Alternatively, one or both of the remaining portions of segment e can be connected directly to the driving circuitry. Another means of connecting the separate portions of e is shown in FIG. 2a. Here narrow strips of conductive film 24a and 25a act as leads for connecting the lower portions of e to the portion above the left-hand end of segment d.
Where the assembly 23 is part of a liquid crystal display device, the opposed plate has a conductive segment 28 (FIG. 3) on the interior surface thereof also connectable to said external driving circuitry. Conductive segment 28 is so shaped that only the segments on the plate 21 (FIG. 2) and on plate 21a (FIG. 3) become visible; in other words, leads 22, 24 and 25 (FIG. 2) and 22a, 24a and 25a (FIG. 2a) will not become visible. Gaps 26 and 27 in FIG. 3 represent schematically open areas in conductive segment 28, said open areas being in registry with leads 22, 24 and 25 of FIG. 2 and 22a, 24a and 25a of FIG. 2a.
The following Table shows the segments to be activated for each of the digits:
TABLE______________________________________DIGIT SEGMENTED COMBINATIONS______________________________________1 b c2 a b g e d3 a b g c d4 b c f g5 a f g c d6 f e d c g7 a b c8 a b g f e d c9 a b g f c0 a b c d e f______________________________________
Although the display shown in FIG. 2 appears to have nine segments, actually all three positions constituting segment e are activated at the same time. Consequently, the number of leads from the control system (not shown) is the same as for the segmented numeric display system of the prior art. The logic of the display is exactly the same as for conventional sevenbar displays.
Driving circuitry is indicated schematically in FIG. 3 and in box-diagram form in FIG. 4. As shown in FIG. 4, driving circuitry consists of an oscillator which puts out a standard time frequency, a divider and a decoder-driver which drives the display. This type of circuitry is shown in considerable detail in many sources. Specific examples are Bergey et al. U.S. Pat. No. 3,672,155, patented June 27, 1972, Bruno M. Dargent, U.S. Pat. No. 3,721,084, patented Mar. 20, 1973, and J. M. Bergey, U.S. Pat. No. 3,722,206, patented Mar. 27, 1973. It should be noted that, with appropriate modification, such modification being well-known, the circuitry is also appropriate for use with light-emitting diodes as well as liquid crystal displays.
The segmented display of the present invention produces digits which are more legible than those of the prior art, which are pleasantly curved and which are more in accord with the representation of digits as produced either by conventional printing or writing. Furthermore, most of the sharp angles of the conventional segmental display are eliminated and the number of leads required for activating the segmental display of the present invention is no greater than is required for the conventional system.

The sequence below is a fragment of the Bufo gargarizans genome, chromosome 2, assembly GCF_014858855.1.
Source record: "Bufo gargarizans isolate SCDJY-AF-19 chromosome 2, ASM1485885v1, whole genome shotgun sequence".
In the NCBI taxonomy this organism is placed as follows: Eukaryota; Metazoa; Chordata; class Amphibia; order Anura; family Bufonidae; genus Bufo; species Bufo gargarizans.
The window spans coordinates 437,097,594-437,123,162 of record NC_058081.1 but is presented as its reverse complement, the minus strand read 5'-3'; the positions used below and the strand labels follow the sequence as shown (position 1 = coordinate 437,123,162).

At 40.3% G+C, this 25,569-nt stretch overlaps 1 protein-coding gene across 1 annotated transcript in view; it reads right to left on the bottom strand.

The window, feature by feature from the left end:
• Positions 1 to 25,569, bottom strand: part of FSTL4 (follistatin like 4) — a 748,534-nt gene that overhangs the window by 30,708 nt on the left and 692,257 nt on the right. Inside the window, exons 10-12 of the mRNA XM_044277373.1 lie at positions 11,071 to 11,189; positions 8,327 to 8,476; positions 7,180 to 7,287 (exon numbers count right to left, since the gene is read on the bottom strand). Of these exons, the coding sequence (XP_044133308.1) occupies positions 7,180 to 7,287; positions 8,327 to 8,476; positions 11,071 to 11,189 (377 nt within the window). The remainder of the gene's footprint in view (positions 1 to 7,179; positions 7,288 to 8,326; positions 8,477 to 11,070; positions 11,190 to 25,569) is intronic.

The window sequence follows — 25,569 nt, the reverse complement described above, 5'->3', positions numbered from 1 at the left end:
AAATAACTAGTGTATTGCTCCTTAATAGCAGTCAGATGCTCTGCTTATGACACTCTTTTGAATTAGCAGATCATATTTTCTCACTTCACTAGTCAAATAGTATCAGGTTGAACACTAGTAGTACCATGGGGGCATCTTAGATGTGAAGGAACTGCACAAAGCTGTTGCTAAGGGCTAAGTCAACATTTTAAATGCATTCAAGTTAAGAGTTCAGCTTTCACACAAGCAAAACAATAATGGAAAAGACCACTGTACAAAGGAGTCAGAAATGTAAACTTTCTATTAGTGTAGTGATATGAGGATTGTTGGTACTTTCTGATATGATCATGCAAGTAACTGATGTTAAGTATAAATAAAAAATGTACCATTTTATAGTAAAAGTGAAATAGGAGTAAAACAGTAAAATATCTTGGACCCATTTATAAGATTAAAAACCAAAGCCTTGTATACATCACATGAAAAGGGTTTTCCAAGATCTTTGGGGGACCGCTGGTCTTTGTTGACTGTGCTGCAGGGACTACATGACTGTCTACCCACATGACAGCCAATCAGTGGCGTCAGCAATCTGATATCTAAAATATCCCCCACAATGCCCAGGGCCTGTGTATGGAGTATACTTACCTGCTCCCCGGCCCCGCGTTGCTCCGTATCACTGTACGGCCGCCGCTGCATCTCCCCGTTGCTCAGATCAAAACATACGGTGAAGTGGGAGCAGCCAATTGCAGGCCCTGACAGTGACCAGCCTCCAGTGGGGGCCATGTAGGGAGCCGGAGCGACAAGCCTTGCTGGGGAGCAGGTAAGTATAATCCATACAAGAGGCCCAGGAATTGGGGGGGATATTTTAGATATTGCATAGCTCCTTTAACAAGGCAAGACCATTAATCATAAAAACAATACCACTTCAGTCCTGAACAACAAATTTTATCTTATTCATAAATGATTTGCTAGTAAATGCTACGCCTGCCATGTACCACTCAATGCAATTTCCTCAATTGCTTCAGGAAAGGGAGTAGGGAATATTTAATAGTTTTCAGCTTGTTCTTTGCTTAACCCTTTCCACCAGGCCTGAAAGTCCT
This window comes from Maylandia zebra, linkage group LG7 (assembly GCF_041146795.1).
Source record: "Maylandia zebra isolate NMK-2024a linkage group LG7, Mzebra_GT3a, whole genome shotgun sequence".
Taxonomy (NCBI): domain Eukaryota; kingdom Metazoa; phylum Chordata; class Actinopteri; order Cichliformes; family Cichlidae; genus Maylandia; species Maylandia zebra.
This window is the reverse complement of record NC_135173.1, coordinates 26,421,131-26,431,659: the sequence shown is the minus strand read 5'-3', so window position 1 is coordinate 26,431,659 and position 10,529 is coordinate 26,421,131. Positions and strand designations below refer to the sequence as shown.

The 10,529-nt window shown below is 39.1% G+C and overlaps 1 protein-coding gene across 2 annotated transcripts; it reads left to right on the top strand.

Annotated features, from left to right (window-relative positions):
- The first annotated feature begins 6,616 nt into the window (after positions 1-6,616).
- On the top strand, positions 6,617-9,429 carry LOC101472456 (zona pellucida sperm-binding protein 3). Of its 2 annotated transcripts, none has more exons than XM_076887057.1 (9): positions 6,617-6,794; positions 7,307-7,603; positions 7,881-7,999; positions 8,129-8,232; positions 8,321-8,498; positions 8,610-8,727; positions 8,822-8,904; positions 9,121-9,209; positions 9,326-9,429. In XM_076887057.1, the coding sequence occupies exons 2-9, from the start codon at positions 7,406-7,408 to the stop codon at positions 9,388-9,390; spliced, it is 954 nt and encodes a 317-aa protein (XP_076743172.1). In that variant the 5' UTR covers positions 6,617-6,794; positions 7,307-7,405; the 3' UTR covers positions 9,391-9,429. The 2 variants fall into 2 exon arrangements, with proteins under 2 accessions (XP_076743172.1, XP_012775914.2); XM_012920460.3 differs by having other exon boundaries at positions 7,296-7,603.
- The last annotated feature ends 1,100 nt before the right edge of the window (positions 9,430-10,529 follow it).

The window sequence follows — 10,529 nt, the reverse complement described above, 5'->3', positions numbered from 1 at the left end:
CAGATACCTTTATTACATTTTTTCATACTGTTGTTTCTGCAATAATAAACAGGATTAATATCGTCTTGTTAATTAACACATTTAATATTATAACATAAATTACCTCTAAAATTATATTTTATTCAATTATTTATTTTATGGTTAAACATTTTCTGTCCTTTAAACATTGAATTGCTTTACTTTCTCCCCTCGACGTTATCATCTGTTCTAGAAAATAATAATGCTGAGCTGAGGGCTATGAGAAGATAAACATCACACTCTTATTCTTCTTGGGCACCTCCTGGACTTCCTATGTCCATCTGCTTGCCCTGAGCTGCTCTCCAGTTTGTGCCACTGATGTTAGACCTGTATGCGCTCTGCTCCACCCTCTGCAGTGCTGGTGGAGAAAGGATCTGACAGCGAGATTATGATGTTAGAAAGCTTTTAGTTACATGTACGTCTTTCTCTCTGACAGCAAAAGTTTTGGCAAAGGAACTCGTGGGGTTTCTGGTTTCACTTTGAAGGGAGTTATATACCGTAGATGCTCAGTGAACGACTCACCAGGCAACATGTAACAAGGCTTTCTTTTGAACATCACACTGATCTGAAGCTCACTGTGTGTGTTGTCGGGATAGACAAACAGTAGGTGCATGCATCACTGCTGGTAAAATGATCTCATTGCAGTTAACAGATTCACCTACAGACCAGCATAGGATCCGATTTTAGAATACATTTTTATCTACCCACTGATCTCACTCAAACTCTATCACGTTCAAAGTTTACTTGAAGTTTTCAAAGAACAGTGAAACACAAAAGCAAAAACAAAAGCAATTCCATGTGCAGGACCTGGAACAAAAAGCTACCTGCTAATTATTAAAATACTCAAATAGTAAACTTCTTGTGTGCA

It will thus be seen that the objects set forth above, among those made apparent from the preceding description, are efficiently attained and, since certain changes may be made in the above article without departing from the spirit and scope of the invention, it is intended that all matter contained in the above description and shown in the accompanying drawing shall be interpreted as illustrative and not in a limiting sense.
It is also to be understood that the following claims are intended to cover all of the generic and specific features of the invention herein described, and all statements of the scope of the invention which, as a matter of language, might be said to fall therebetween.
|Cited Patent||Filing date||Publication date||Applicant||Title|
|US3672155 *||May 6, 1970||Jun 27, 1972||Hamilton Watch Co||Solid state watch|
|US3702723 *||Apr 23, 1971||Nov 14, 1972||American Micro Syst||Segmented master character for electronic display apparatus|
|US3721084 *||Aug 3, 1971||Mar 20, 1973||Hamilton Watch Co||Solid state watch incorporating large-scale integrated circuits|
|US3722206 *||Mar 1, 1971||Mar 27, 1973||Hmw Industries||Self-illuminated liquid crystal timepiece|
|US3786486 *||Aug 11, 1971||Jan 15, 1974||Olivetti & Co Spa||Multiplex driving circuit|
|US3827043 *||Dec 6, 1972||Jul 30, 1974||Suwa Seikosha Kk||Display device for numeric characters|
|Citing Patent||Filing date||Publication date||Applicant||Title|
|US4105297 *||Feb 22, 1977||Aug 8, 1978||Matsushita Electric Industrial Co., Ltd.||Field effect type liquid crystal display device|
|US4237460 *||Nov 27, 1978||Dec 2, 1980||Ebauches S.A.||Electro-optic display device|
|US4459587 *||Nov 16, 1981||Jul 10, 1984||Benco Industries, Inc.||Motorized character rotation device and method of selective actuation|
|US6525700||May 4, 1999||Feb 25, 2003||Robert Smith||Multi-segment alphanumeric display|
|US20040074120 *||Nov 21, 2001||Apr 22, 2004||Fryer Christopher James Newton||Segmented display|
|US20050104803 *||Nov 15, 2004||May 19, 2005||Christopher Tuason||High resolution, low segmentation alphanumeric display for electronic devices|
|WO2002043036A2 *||Nov 21, 2001||May 30, 2002||Pelikon Limited||Segmented display|
|WO2002043036A3 *||Nov 21, 2001||Aug 15, 2002||Elumin Ltd||Segmented display|
|U.S. Classification||345/50, 345/43, D18/26, 968/954, 40/451|
|International Classification||G09F9/302, G04G9/08, G02F1/1343|
|Cooperative Classification||G04G9/08, G02F1/134327, G09F9/302|
|European Classification||G09F9/302, G02F1/1343A2, G04G9/08|